The Q&A Archives: Poinsetta's

Question: I kept my poinsetta's from Christmas last year and planted them in my garden. I have now moved them inside, they look very green and healthy, do I have to do anything with them to get them to flower?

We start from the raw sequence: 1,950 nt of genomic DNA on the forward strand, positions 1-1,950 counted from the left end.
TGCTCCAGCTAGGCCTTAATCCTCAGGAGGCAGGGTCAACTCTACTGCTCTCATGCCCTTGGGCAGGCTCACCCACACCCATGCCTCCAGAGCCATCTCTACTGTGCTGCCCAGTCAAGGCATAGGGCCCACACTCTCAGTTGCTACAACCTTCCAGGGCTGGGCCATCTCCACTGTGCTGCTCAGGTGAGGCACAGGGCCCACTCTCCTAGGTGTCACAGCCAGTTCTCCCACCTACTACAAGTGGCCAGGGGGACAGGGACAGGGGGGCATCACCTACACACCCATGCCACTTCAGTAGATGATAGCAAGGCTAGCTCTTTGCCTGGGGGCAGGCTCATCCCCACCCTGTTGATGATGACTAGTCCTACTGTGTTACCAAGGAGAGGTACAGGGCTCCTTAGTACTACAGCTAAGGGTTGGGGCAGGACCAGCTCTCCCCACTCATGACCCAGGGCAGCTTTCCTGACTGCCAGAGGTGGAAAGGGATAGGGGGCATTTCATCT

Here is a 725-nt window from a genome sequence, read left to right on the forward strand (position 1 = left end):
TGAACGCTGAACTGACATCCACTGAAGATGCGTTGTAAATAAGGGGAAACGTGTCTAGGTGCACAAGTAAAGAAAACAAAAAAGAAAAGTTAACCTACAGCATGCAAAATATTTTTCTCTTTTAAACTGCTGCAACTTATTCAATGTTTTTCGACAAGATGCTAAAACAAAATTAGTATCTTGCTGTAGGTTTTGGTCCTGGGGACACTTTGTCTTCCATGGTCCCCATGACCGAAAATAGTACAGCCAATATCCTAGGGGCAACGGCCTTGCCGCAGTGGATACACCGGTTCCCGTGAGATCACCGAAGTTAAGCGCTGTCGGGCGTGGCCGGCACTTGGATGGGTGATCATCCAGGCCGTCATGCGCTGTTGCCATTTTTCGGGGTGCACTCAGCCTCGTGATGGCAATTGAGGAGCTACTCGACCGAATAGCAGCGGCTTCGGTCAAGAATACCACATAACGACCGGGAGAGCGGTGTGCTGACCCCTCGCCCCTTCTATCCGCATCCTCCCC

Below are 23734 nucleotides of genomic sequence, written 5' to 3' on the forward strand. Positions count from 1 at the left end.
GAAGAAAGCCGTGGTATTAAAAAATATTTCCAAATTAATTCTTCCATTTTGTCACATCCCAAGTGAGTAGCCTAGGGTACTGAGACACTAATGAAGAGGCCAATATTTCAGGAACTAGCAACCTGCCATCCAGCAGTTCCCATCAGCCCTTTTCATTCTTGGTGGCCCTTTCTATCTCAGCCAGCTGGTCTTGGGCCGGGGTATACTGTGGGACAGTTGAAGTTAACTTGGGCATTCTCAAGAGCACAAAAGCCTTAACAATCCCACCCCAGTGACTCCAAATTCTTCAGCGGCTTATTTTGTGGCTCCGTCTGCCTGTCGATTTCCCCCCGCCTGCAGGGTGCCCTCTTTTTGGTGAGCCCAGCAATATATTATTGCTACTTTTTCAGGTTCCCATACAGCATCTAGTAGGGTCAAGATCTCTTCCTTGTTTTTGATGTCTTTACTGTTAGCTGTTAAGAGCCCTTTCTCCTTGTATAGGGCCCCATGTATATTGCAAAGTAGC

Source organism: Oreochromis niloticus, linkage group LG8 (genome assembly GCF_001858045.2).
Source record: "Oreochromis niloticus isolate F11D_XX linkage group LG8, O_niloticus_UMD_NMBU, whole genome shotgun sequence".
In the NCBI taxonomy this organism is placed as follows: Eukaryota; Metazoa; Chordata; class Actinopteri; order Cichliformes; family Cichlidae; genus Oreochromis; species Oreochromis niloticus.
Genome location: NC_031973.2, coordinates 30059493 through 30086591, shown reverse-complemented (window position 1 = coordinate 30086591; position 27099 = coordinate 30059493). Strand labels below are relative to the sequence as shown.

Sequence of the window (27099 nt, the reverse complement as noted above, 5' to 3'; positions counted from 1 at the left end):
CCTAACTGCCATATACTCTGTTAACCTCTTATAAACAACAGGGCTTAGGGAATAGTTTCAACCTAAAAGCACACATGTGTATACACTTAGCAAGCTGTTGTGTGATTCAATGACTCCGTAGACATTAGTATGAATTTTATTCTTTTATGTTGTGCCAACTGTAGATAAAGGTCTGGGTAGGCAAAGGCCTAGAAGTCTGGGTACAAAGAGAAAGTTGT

Answer: Yes, there's a process you can follow to encourage your poinsettia's to bloom. Flowering is "photoperiodically" induced in the poinsettia. This means that flowers begin to form when the days are a certain length, or, more accurately, when the nights are long enough. Without long nights, this plant will continue to produce leaves and will grow but will never flower. Flower initiation begins in late September and early October. Dark periods longer than 12 hours are necessary for flower set. Flowers mature in from 60 to 85 days depending on varieties, temperature and light intensity. Because flower initiation depends upon the length of the dark period, your poinsettia must be kept completely dark from 5 p.m. to 8 a.m. The time to give this treatment is from the end of September or beginning of October until December 15. Once you can see the flowers developing in the growing plants, i. e., when the floral bracts start to show definite color, it is not as important to continue giving the dark period, though it is advisable to continue until the bracts are almost fully expanded. Temperatures should be no less than 55?F at night, but not more than 70?F during the day. So the routine you need to follow is to provide your poinsettia's as much sunlight as possible during the day, and remember to put it in a dark closet in the late afternoon. Best wishes with your poinsettia.

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